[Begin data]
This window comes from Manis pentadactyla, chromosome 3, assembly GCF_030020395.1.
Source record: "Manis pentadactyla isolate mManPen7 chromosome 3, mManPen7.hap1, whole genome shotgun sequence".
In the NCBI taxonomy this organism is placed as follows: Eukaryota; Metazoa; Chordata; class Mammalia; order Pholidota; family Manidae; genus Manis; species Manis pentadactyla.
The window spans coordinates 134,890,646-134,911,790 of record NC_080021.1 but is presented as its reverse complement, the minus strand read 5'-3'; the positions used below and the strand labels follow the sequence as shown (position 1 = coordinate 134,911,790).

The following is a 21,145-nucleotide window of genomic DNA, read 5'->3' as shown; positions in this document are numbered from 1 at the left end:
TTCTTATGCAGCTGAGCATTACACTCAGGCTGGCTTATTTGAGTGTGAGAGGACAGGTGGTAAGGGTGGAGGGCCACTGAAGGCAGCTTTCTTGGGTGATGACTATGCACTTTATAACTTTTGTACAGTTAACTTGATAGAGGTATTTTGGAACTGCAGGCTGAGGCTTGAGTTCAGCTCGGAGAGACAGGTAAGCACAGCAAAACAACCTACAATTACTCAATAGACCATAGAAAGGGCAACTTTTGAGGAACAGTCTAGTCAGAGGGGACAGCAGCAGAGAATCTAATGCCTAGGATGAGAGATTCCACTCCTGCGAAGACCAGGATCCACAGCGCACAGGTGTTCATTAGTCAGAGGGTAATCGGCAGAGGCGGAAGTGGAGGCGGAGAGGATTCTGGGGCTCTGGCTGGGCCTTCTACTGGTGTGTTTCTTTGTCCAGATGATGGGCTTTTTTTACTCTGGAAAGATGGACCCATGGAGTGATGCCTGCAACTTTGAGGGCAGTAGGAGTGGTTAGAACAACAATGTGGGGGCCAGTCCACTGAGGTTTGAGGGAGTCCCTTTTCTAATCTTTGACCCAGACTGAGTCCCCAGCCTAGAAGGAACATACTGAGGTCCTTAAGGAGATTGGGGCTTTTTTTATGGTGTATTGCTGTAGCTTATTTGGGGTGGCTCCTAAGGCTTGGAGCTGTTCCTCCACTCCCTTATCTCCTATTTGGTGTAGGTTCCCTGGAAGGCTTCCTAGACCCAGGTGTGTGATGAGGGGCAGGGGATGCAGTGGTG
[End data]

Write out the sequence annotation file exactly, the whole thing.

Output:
This window comes from Manis pentadactyla, chromosome 3, assembly GCF_030020395.1.
Source record: "Manis pentadactyla isolate mManPen7 chromosome 3, mManPen7.hap1, whole genome shotgun sequence".
In the NCBI taxonomy this organism is placed as follows: Eukaryota; Metazoa; Chordata; class Mammalia; order Pholidota; family Manidae; genus Manis; species Manis pentadactyla.
The window spans coordinates 134,890,646-134,911,790 of record NC_080021.1 but is presented as its reverse complement, the minus strand read 5'-3'; the positions used below and the strand labels follow the sequence as shown (position 1 = coordinate 134,911,790).

The following is a 21,145-nucleotide window of genomic DNA, read 5'->3' as shown; positions in this document are numbered from 1 at the left end:
TTCTTATGCAGCTGAGCATTACACTCAGGCTGGCTTATTTGAGTGTGAGAGGACAGGTGGTAAGGGTGGAGGGCCACTGAAGGCAGCTTTCTTGGGTGATGACTATGCACTTTATAACTTTTGTACAGTTAACTTGATAGAGGTATTTTGGAACTGCAGGCTGAGGCTTGAGTTCAGCTCGGAGAGACAGGTAAGCACAGCAAAACAACCTACAATTACTCAATAGACCATAGAAAGGGCAACTTTTGAGGAACAGTCTAGTCAGAGGGGACAGCAGCAGAGAATCTAATGCCTAGGATGAGAGATTCCACTCCTGCGAAGACCAGGATCCACAGCGCACAGGTGTTCATTAGTCAGAGGGTAATCGGCAGAGGCGGAAGTGGAGGCGGAGAGGATTCTGGGGCTCTGGCTGGGCCTTCTACTGGTGTGTTTCTTTGTCCAGATGATGGGCTTTTTTTACTCTGGAAAGATGGACCCATGGAGTGATGCCTGCAACTTTGAGGGCAGTAGGAGTGGTTAGAACAACAATGTGGGGGCCAGTCCACTGAGGTTTGAGGGAGTCCCTTTTCTAATCTTTGACCCAGACTGAGTCCCCAGCCTAGAAGGAACATACTGAGGTCCTTAAGGAGATTGGGGCTTTTTTTATGGTGTATTGCTGTAGCTTATTTGGGGTGGCTCCTAAGGCTTGGAGCTGTTCCTCCACTCCCTTATCTCCTATTTGGTGTAGGTTCCCTGGAAGGCTTCCTAGACCCAGGTGTGTGATGAGGGGCAGGGGATGCAGTGGTG